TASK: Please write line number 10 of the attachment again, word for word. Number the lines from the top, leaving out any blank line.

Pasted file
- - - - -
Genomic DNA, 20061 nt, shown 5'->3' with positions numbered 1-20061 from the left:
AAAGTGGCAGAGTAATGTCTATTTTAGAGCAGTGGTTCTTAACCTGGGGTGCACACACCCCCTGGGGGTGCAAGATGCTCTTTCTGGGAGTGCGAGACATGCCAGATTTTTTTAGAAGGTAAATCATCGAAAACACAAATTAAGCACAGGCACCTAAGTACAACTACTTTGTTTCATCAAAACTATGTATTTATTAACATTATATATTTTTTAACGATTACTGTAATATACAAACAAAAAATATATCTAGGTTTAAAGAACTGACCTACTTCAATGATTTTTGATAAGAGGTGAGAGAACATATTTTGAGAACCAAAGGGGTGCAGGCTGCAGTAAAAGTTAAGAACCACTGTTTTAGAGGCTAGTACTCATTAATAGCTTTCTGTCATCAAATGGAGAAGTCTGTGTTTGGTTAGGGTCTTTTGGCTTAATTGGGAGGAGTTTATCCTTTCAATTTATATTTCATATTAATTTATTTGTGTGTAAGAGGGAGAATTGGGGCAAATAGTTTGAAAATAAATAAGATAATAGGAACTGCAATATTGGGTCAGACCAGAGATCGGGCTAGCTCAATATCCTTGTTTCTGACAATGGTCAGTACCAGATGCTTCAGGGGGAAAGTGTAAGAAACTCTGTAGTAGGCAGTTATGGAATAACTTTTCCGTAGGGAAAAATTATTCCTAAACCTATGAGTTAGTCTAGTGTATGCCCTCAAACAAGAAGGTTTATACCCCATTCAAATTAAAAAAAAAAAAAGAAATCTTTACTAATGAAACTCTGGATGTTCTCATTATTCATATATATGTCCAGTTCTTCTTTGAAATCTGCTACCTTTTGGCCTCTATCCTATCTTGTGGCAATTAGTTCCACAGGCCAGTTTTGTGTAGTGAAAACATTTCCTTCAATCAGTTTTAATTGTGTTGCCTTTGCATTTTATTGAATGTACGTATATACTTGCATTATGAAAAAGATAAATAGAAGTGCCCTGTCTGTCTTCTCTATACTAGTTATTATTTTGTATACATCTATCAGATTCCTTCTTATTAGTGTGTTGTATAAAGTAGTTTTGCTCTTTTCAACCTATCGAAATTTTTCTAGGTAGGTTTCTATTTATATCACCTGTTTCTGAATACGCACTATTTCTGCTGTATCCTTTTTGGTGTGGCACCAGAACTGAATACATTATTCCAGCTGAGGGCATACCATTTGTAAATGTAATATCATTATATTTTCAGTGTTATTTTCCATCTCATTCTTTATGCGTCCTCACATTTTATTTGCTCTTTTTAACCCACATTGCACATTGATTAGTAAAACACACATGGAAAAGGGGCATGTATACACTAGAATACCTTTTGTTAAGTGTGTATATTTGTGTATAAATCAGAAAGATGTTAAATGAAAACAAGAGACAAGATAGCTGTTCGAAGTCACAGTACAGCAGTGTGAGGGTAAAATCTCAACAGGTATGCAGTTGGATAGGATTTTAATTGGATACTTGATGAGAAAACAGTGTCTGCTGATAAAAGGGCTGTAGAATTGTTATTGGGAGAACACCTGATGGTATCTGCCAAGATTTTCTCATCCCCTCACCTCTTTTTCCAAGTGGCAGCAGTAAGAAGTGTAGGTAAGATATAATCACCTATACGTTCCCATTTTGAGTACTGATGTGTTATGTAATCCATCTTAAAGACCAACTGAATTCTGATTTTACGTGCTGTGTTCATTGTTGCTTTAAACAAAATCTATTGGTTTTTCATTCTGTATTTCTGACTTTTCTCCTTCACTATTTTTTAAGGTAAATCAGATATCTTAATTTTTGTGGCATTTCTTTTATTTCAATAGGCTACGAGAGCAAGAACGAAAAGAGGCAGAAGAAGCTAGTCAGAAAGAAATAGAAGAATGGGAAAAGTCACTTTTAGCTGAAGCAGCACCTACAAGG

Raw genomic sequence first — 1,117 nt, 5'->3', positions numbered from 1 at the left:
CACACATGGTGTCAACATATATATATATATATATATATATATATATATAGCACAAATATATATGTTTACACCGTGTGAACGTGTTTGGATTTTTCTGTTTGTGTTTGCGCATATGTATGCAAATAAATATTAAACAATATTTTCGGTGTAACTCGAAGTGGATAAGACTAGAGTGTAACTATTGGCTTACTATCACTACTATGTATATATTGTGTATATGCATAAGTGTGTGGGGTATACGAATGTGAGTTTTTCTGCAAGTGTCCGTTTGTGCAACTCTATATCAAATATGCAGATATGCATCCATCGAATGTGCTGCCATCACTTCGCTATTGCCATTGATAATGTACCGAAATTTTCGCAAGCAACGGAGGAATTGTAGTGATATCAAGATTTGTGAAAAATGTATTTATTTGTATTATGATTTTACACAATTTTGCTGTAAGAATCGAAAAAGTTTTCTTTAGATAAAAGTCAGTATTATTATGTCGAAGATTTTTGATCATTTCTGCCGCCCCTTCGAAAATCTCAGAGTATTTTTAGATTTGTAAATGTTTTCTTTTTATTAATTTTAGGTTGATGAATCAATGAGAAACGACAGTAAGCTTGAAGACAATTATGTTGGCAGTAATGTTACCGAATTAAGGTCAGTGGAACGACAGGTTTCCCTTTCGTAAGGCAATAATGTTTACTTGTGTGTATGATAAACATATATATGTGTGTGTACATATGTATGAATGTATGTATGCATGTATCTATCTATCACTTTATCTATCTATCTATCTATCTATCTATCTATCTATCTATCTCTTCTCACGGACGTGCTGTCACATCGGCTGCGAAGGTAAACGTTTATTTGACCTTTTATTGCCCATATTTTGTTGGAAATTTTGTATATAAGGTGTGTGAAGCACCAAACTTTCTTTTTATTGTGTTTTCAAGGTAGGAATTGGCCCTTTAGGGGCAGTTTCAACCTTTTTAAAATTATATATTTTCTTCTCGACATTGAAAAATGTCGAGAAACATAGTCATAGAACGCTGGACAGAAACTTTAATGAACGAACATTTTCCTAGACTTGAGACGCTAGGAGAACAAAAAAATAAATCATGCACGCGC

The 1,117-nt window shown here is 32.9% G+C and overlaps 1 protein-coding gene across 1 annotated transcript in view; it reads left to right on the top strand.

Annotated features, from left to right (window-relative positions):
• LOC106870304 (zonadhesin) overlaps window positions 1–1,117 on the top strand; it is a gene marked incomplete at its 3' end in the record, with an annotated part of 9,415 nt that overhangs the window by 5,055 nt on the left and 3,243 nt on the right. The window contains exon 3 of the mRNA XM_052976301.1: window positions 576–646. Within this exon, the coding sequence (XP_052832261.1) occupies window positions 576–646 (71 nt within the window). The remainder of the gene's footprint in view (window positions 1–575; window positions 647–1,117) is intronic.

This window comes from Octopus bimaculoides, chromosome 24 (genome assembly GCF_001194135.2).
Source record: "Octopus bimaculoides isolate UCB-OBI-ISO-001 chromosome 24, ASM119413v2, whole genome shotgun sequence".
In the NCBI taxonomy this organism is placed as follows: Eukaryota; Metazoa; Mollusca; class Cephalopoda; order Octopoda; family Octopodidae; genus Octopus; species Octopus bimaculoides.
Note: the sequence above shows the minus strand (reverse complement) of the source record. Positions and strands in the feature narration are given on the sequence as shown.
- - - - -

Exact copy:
In the NCBI taxonomy this organism is placed as follows: Eukaryota; Metazoa; Mollusca; class Cephalopoda; order Octopoda; family Octopodidae; genus Octopus; species Octopus bimaculoides.